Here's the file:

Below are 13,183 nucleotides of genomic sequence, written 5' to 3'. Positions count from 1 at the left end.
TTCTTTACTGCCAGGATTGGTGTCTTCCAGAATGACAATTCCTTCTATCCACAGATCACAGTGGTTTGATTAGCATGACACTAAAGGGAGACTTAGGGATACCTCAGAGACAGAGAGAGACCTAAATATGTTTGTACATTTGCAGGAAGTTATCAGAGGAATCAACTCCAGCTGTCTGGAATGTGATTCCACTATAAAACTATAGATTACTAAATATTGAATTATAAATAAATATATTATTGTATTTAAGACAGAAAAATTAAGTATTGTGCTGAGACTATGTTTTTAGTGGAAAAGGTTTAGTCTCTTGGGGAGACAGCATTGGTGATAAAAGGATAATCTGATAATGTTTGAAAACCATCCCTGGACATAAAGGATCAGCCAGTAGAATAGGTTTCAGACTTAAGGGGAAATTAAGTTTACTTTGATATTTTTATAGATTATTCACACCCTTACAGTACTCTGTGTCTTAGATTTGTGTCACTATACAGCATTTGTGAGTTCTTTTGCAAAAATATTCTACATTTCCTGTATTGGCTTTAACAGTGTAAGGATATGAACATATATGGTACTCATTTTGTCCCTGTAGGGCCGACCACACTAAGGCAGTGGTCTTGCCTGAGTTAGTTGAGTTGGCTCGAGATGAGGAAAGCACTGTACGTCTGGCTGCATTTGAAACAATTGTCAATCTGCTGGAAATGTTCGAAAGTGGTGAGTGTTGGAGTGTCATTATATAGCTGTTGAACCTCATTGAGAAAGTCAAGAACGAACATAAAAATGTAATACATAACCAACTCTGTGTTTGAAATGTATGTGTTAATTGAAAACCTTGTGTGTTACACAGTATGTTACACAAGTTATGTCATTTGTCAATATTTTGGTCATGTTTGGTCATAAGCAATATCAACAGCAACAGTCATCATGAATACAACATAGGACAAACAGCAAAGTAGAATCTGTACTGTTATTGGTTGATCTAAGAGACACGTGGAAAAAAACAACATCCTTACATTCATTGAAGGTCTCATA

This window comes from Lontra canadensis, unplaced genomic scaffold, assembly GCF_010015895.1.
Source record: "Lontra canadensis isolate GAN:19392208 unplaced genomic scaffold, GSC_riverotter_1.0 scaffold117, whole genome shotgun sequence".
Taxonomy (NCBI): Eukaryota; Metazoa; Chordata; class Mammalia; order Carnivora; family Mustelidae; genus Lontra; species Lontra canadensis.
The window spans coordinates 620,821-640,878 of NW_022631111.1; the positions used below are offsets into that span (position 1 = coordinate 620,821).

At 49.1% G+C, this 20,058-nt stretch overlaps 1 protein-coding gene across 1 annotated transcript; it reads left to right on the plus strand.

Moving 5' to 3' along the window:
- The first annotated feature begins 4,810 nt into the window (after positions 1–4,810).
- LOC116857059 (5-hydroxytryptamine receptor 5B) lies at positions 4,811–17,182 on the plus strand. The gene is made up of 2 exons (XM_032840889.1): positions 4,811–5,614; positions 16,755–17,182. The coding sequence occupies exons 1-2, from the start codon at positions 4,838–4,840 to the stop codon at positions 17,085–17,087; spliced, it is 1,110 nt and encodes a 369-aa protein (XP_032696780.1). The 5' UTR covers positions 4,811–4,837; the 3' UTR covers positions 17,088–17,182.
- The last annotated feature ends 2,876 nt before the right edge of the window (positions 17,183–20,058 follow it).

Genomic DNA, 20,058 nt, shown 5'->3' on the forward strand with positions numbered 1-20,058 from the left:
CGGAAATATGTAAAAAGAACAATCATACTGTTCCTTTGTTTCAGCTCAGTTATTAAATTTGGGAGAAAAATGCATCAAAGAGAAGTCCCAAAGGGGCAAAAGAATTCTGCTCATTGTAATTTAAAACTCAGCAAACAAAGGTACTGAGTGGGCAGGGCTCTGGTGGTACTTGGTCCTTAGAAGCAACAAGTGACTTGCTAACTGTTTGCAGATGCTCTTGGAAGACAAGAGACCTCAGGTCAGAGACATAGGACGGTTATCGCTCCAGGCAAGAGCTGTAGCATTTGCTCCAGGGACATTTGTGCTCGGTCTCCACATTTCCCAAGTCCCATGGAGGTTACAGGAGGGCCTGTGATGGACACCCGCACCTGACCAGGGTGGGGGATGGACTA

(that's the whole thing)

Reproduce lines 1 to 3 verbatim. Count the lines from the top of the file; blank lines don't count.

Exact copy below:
Below are 13,183 nucleotides of genomic sequence, written 5' to 3'. Positions count from 1 at the left end.
TTCTTTACTGCCAGGATTGGTGTCTTCCAGAATGACAATTCCTTCTATCCACAGATCACAGTGGTTTGATTAGCATGACACTAAAGGGAGACTTAGGGATACCTCAGAGACAGAGAGAGACCTAAATATGTTTGTACATTTGCAGGAAGTTATCAGAGGAATCAACTCCAGCTGTCTGGAATGTGATTCCACTATAAAACTATAGATTACTAAATATTGAATTATAAATAAATATATTATTGTATTTAAGACAGAAAAATTAAGTATTGTGCTGAGACTATGTTTTTAGTGGAAAAGGTTTAGTCTCTTGGGGAGACAGCATTGGTGATAAAAGGATAATCTGATAATGTTTGAAAACCATCCCTGGACATAAAGGATCAGCCAGTAGAATAGGTTTCAGACTTAAGGGGAAATTAAGTTTACTTTGATATTTTTATAGATTATTCACACCCTTACAGTACTCTGTGTCTTAGATTTGTGTCACTATACAGCATTTGTGAGTTCTTTTGCAAAAATATTCTACATTTCCTGTATTGGCTTTAACAGTGTAAGGATATGAACATATATGGTACTCATTTTGTCCCTGTAGGGCCGACCACACTAAGGCAGTGGTCTTGCCTGAGTTAGTTGAGTTGGCTCGAGATGAGGAAAGCACTGTACGTCTGGCTGCATTTGAAACAATTGTCAATCTGCTGGAAATGTTCGAAAGTGGTGAGTGTTGGAGTGTCATTATATAGCTGTTGAACCTCATTGAGAAAGTCAAGAACGAACATAAAAATGTAATACATAACCAACTCTGTGTTTGAAATGTATGTGTTAATTGAAAACCTTGTGTGTTACACAGTATGTTACACAAGTTATGTCATTTGTCAATATTTTGGTCATGTTTGGTCATAAGCAATATCAACAGCAACAGTCATCATGAATACAACATAGGACAAACAGCAAAGTAGAATCTGTACTGTTATTGGTTGATCTAAGAGACACGTGGAAAAAAACAACATCCTTACATTCATTGAAGGTCTCATA

This window comes from Lontra canadensis, unplaced genomic scaffold, assembly GCF_010015895.1.